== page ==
Published in Landslide® magazine, Volume 10, Number 2 , a publication of the ABA Section of Intellectual Property Law (ABA-IPL), ©2017 by the American Bar Association. Reproduced with permission. All rights reserved. This
information or any portion thereof may not be copied or disseminated in any form or by any means or stored in an electronic database or retrieval system without the express written consent of the American Bar Association.
Starting Point: The Constitution
Let’s revisit rst year of law school—the basic constitutional
principles for separation of powers. Article I, section 1, vests
“All legislative Powers” in Congress. Article III, section 1,
vests “The judicial Power” in the courts.
The executive branch and its agencies are not the leg-
islature. Administrative judges have neither presidential
appointment nor Senate conrmation to be “judges” or to have
Article III law making authority. So executive branch agencies
have no inherent power to make laws—but they do so all the
time. How does the USPTO get power to make laws?
By delegation from Congress. Various statutes, including
5 U.S.C. §301 and 35 U.S.C. §2(b), §3(a)(2)(A), §3(b)(2)
(A), §316(a), and §326(a), delegate rule making authority to
the USPTO and the Director. The Supreme Court enforces con-
stitutional limits on the relative powers of the executive and
legislative branches. The current truce line permits Congress
to delegate rule making authority, but the delegation must be
express or clearly implied, and the agency must follow the pro-
cedures set by Congress in promulgating executive branch laws.2
The starting point for understanding rule making is to
understand the defaults:
• The Constitution assigns legislative authority to Congress.
Executive agencies have rule making authority only to the
extent, and only on the terms, delegated by Congress.3
• Binding rules exist in writing, in validly promulgated
form. An agency may only enforce rules that have been
validly promulgated. Agencies can bind themselves and
their employees by informal guidance documents and
similar “light” procedure, but not the public.
• In the context of ex parte prosecution, if the USPTO
has no statute or regulation to either require or forbid
an act, everything an applicant might want to do is per-
mitted and optional.
When Is a Rule a “Rule,” and When Do the Requirements
for “Rule Making” Apply?
The term “rule” is broadly dened in 5 U.S.C. §551(4),
encompassing far more than the regulations codied in the
Code of Federal Regulations. A “rule” is anything an agency
purports to apply generally or prospectively, whether binding
or only advisory, whether promulgated as a rule to bind the
public or as self-regulation of agency employees. One of the
key administrative law cases from the DC Circuit notes that
the denition of “rule” in §551(4) “include[s] nearly every
statement an agency may make,” and that exceptions to statu-
tory rule making procedures are “limited.”4
If the USPTO raises an objection, rejection, or requirement
based on a legal principle arising on its own authority (that is,
other than a statute or court decision), the USPTO must show
that it complied with applicable rule making procedure to pro-
mulgate a rule that is validly binding against the public.
Laws Governing Rule Making
In roughly the order of adoption, this section catalogs the key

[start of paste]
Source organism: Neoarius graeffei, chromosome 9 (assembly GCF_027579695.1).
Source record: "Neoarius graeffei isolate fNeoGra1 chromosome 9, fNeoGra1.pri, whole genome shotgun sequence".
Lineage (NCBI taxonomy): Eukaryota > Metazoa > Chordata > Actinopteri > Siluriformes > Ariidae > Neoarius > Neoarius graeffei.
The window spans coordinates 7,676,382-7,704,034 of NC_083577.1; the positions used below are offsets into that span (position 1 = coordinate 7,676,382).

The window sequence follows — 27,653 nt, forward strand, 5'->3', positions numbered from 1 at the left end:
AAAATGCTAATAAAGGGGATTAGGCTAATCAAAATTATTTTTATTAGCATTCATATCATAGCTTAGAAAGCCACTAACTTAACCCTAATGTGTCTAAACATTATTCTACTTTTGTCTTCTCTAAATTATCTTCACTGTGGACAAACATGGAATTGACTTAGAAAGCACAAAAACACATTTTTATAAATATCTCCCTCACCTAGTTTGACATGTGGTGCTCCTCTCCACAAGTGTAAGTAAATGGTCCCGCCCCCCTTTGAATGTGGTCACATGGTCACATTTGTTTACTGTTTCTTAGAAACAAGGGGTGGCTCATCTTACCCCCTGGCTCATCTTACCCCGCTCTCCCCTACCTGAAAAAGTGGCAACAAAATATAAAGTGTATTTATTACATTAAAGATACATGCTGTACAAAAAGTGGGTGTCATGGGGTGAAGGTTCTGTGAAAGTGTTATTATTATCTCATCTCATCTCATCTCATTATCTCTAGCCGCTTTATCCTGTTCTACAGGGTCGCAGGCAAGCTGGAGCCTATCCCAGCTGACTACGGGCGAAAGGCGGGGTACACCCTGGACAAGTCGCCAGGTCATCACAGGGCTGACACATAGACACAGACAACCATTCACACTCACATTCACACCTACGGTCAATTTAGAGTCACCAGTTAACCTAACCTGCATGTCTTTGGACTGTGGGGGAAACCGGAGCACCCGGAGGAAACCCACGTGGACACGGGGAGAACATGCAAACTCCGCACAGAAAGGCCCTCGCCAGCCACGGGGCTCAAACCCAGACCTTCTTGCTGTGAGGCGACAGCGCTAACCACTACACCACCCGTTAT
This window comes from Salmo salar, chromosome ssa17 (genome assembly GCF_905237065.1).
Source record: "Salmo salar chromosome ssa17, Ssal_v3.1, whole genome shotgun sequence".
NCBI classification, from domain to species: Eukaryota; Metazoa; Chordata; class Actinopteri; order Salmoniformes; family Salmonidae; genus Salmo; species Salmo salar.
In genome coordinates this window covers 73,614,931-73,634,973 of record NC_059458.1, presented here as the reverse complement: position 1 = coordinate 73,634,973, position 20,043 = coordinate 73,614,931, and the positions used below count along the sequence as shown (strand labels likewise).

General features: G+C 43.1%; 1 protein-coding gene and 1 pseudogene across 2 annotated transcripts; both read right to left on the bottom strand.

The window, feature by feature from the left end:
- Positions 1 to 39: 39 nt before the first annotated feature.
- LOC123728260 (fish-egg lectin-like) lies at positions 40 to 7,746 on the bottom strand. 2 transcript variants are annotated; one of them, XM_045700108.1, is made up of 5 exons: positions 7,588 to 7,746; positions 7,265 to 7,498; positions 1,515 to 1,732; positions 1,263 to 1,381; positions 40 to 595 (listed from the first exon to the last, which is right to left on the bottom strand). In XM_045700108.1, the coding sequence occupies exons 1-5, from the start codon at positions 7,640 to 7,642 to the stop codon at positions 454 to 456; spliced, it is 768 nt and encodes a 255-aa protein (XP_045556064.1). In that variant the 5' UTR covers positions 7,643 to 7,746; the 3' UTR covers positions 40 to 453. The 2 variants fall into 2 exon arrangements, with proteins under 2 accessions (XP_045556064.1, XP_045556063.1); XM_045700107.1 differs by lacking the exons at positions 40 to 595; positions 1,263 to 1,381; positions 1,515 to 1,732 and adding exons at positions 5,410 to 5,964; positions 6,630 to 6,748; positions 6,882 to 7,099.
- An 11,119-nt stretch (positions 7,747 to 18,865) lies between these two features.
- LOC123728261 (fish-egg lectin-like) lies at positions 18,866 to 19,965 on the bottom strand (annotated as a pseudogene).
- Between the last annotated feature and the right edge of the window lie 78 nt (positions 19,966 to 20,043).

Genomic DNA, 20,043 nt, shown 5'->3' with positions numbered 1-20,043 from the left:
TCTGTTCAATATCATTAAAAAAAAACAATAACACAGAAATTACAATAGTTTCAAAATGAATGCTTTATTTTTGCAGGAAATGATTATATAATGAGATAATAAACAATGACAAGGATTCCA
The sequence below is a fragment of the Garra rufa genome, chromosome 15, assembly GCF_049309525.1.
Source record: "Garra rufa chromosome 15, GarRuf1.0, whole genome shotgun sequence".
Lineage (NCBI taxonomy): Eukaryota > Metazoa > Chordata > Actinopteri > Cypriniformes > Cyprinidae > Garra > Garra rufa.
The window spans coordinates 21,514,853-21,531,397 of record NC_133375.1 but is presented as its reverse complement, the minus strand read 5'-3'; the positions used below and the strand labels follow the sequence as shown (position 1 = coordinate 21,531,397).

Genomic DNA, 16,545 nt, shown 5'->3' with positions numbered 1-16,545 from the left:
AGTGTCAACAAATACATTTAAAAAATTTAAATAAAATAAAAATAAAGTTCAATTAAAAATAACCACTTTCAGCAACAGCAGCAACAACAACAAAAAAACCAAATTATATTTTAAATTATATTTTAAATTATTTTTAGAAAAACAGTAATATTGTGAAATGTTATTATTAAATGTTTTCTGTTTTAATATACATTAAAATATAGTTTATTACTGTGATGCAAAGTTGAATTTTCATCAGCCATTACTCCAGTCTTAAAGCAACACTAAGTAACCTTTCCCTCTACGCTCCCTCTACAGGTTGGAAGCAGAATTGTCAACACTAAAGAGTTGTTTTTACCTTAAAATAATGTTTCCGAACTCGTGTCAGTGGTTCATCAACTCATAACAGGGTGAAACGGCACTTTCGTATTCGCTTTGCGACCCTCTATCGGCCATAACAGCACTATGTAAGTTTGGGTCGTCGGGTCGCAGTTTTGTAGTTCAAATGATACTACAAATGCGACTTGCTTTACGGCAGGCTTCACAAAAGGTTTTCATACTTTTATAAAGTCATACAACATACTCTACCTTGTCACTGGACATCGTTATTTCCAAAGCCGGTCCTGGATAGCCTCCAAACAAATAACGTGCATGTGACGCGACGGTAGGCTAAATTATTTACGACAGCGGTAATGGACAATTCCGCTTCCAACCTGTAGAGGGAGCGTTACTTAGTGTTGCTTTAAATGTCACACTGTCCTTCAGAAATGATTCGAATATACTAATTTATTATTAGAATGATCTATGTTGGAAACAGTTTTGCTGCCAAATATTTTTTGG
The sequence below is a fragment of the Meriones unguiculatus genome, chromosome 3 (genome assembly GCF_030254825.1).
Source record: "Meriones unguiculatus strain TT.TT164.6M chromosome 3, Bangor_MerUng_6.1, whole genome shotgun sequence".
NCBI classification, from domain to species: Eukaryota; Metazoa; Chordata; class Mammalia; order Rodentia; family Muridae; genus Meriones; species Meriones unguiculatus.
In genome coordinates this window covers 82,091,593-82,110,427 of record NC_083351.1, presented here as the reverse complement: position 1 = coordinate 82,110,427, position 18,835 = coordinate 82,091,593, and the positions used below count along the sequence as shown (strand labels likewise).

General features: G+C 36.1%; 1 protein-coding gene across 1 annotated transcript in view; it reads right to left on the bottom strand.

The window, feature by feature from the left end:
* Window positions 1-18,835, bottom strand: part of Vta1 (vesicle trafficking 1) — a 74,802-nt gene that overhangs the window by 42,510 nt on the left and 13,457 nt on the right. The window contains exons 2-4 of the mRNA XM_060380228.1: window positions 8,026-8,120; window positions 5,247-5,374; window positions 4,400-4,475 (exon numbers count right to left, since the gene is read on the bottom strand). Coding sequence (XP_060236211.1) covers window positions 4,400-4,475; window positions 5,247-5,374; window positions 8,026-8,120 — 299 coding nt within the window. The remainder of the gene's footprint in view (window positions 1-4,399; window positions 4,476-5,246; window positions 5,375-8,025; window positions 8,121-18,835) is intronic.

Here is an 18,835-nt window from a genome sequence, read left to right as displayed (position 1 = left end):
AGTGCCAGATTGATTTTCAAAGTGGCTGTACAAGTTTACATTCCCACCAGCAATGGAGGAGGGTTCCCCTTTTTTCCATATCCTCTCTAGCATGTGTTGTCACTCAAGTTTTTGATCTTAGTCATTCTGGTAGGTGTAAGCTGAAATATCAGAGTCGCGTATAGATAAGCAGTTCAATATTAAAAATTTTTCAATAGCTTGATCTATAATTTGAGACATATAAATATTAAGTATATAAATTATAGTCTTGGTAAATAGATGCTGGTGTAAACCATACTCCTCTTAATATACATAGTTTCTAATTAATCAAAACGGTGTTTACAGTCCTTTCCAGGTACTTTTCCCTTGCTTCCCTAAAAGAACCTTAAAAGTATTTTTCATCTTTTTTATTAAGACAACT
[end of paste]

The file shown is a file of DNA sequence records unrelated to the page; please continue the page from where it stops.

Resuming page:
laws and policies emanating from the Executive Ofce of the
President that govern agency rule making.
None of these laws is self-executing. Each facially requires
an agency to take certain actions, but only rarely are agencies
penalized for noncompliance. Some rule making laws create a
tribunal within the executive branch to provide regulatory over-
sight during the rule making phase, and parties may make their
concerns known there. Almost all provide that agency nonper-
formance renders a rule potentially unenforceable. However,
after a rule issues, as a practical matter, self-correction by
agencies is uncommon (and when user fees are at issue, essen-
tially nonexistent), and the only venue for redress is judicial
review. And regardless of whether the venue is administrative
or judicial, neither remedy will occur unless an aggrieved party
complains, represented by a competent, informed advocate.
Without a properly represented complainant, the default is that
agency rule making power is greater than statutes provide.
The Housekeeping Act, 5 U.S.C. §301, was one of the rst laws
enacted by the rst Congress. The Housekeeping Act authorizes
any head of any executive branch department to prescribe regula-
tions governing the agency’s own employees, and the performance
of the agency’s business. There are almost no procedural prereq-
uisites for rules governing agency employees—when an agency
head says so, agency employees are bound.
Administrative Procedure Act
The Administrative Procedure Act (APA) is divided into two broad
sections, now 5 U.S.C. chapters 5 and 7. Chapter 5 of the APA, 5
U.S.C. §§551–559, species duties of agencies as they go about
their day-to-day business of rule making, adjudicating, conducting
hearings, and the like: the fundamental obligation on an agency
under chapter 5 is to explain the agency’s rationale, and to do so in
a way that demonstrates “reasoned decisionmaking.”5
Much of this article will focus on §553, which governs
rule making. Section 553 requires agencies to give the pub-
lic proper notice of proposed rules, and an opportunity for
the public to provide input on those proposed rules. To allow
informed comment, the agency must explain its rationale, and
make available any data, testing, models, software, or other
analytical support for the proposed rules.
5 U.S.C. §553 – Rule making.
(a) This section applies, according to the provisions thereof,
except to the extent that there is involved—
(2) a matter relating to agency management or